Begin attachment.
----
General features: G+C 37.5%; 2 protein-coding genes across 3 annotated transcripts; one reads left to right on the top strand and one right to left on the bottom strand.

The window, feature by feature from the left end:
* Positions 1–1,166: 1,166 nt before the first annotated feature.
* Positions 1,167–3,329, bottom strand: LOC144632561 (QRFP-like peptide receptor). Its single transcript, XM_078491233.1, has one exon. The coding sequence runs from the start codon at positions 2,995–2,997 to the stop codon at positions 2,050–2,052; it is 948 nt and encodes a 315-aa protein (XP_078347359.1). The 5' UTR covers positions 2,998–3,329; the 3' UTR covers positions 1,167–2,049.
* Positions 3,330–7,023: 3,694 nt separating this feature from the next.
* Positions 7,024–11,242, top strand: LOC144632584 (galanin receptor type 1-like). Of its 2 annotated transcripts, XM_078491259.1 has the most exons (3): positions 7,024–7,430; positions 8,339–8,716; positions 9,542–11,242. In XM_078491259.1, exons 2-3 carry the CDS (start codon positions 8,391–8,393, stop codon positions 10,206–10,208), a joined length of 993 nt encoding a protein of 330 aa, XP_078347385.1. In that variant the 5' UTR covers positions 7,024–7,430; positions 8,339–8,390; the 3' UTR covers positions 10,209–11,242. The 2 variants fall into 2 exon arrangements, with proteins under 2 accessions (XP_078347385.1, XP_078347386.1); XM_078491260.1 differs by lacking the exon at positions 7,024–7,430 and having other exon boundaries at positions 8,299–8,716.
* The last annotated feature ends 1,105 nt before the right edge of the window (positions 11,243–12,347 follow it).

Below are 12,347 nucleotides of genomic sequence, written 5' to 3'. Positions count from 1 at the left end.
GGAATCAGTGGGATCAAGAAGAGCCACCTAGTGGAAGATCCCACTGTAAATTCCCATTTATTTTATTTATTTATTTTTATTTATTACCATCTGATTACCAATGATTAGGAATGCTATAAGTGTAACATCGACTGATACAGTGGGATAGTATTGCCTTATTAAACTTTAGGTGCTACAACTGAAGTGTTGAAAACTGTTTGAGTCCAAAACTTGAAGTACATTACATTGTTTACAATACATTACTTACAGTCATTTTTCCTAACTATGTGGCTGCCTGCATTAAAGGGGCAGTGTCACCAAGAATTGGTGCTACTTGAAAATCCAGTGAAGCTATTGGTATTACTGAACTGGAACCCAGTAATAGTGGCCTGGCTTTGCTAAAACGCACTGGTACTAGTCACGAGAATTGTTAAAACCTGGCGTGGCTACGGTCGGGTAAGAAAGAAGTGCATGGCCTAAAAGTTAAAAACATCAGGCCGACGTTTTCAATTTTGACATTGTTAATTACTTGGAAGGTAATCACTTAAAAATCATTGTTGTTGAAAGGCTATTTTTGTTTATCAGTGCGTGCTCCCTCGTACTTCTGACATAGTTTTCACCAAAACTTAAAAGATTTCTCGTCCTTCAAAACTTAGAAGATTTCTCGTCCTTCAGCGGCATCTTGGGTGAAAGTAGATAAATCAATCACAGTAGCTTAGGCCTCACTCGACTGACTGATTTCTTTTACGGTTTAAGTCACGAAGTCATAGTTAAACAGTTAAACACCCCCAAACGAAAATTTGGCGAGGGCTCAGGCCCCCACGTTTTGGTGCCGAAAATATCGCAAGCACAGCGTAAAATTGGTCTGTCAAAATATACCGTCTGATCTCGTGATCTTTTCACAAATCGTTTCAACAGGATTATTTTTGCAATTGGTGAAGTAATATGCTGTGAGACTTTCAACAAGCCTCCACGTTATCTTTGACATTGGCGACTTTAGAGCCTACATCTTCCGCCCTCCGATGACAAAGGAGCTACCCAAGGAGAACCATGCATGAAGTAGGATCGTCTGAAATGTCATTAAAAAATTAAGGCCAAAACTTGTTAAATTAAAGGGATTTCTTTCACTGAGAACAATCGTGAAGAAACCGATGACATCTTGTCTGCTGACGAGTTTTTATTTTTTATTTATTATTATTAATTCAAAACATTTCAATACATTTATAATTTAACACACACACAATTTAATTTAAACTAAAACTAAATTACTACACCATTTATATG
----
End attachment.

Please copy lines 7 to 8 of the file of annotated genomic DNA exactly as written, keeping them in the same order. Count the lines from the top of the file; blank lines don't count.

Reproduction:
* The last annotated feature ends 1,105 nt before the right edge of the window (positions 11,243–12,347 follow it).

Below are 12,347 nucleotides of genomic sequence, written 5' to 3'. Positions count from 1 at the left end.